It is painful to observe that our culture provides no friendly meeting place for the authorities of science and religion to engage in good‑faith efforts to understand the truth about our life and our world. How many people seek or find the preparation required to deal profitably with issues such as resurrection and the laws of physics? To be genuinely open to truth and able to seek it effectively is surely one of the greatest human attainments. I am convinced that it can come only as a gift of grace. It implies faith in a cosmic context where one no longer feels the need to hide, to invoke explanations that really explain nothing at all but simply enable one to hold a position with an appearance of reasonableness.
Again I agree. For all the arguments I have with certain Darwinists who have visited here, I have to say that they most likely are searching for truth. I have probably not done as well in explaining the truth from the Biblical perspective as I should have, and that is where I must grow. Christians own the greatest Truth in the entire Universe. We need to be able to carefully reason together with those who are opposed or simply do not believe. Perhaps if Christians, and I include myself here, will learn better how to articulate the truth of the Resurrection in history of Jesus Christ (among many other things) such a dialogue will open up between Christians and non-believers. Perhaps such a meeting ground does exist where such dialogue and the quest for truth can take place in good-faith efforts. Perhaps there is hope.
There doesn’t need to be ‘two sides’ which, in Willard’s words, ‘never come into contact.’ He says ‘important work of reconciliation needs to be done.’ His answer?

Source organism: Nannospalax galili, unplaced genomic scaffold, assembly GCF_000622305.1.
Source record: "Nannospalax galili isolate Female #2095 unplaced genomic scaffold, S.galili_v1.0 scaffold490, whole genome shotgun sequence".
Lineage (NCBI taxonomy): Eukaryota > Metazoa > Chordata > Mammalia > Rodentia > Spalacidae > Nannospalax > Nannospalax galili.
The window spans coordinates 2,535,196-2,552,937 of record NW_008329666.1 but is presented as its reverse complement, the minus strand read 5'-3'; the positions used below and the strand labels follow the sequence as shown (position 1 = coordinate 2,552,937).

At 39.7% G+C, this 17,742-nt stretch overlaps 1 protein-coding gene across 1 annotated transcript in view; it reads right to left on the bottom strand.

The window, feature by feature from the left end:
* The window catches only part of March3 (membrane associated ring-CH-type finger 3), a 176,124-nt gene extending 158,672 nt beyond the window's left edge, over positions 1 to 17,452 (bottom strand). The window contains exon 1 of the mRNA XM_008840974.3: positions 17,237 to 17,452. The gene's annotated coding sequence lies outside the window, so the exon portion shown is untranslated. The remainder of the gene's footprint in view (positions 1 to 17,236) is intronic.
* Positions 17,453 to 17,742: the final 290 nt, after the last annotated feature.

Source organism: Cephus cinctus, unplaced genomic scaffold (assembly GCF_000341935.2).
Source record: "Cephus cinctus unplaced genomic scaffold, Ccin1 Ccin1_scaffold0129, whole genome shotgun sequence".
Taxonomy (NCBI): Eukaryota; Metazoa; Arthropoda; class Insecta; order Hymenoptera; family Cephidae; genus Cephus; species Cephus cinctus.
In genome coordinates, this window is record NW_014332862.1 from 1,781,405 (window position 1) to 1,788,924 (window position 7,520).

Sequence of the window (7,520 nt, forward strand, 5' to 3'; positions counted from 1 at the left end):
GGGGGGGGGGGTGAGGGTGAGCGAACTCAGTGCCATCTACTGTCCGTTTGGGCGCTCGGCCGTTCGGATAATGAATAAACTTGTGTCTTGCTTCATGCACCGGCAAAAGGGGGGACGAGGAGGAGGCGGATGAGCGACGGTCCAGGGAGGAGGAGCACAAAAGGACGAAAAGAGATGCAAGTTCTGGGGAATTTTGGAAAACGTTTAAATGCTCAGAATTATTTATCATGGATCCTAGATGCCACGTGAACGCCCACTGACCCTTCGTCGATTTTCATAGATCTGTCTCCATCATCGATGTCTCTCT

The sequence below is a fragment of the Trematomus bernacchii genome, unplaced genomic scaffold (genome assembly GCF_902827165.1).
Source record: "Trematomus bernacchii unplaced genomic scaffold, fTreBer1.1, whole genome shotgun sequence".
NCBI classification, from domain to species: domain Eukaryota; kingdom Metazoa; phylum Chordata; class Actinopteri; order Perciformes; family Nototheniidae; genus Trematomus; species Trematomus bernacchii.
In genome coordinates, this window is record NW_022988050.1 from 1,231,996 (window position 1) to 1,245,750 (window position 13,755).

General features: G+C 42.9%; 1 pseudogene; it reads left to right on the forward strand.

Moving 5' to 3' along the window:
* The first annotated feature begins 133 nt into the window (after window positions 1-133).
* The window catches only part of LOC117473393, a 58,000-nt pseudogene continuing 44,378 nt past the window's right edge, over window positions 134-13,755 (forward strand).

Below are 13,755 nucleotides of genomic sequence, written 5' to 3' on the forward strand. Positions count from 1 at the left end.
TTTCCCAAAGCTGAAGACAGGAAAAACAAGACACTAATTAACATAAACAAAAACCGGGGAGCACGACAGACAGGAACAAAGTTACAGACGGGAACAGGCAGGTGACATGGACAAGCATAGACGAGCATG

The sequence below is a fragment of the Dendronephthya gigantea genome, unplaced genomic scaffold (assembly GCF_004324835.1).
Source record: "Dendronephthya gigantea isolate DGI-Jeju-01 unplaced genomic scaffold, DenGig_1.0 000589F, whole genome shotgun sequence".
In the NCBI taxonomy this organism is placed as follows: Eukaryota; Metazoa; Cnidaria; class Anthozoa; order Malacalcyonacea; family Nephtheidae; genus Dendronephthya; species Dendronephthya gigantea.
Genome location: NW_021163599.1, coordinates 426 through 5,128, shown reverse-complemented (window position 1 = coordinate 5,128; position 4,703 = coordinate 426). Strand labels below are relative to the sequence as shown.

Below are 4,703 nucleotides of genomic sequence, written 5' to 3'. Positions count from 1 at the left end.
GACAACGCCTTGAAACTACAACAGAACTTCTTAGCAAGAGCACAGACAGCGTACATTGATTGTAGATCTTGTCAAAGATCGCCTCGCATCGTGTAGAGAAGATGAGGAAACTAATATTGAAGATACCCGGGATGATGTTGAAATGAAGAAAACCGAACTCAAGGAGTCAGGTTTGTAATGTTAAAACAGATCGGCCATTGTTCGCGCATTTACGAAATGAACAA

Progress is possible if a vast number of Christians, devoted and qualified, will permeate all dimensions of society and bring the Spirit and power of Christ to bear upon the points where the authority structures of the intellectual professionals are in blind conflict with genuine faith in Jesus Christ.”
And what I would say is this. The ‘intellectual professionals’ would do well to stop discrediting the Christian point of view merely because it is a Christian point of view. It is not invalid simply because it is, for lack of a better term, unpalatable to the intellectual or because it invokes faith or because it believes in a metaphysical idea. If the ‘intellectual’ will create space for the Christian to even have a voice, to be heard, without fear of ridicule and condescension, much progress will be made towards the end of reconciliation. But I don’t seriously think such a conversation can take place as long as the Christian point of view is dismissed before it is ever in the door or as long as the credentials of the Christian are discredited simply because the person possessing them is a Christian. I think Prof Willard has made a fine point. What do you think? Is such a dialogue even possible?
You can access many more essays on Christianity at Dallas Willard on-line. I’m not suggesting that you are going to be satisfied with everything he says (I surely wasn’t), but you will find some carefully reasoned essays and arguments that will help us all as we try to create such a space in this world for the dialogue to either get started or, in some cases, continue.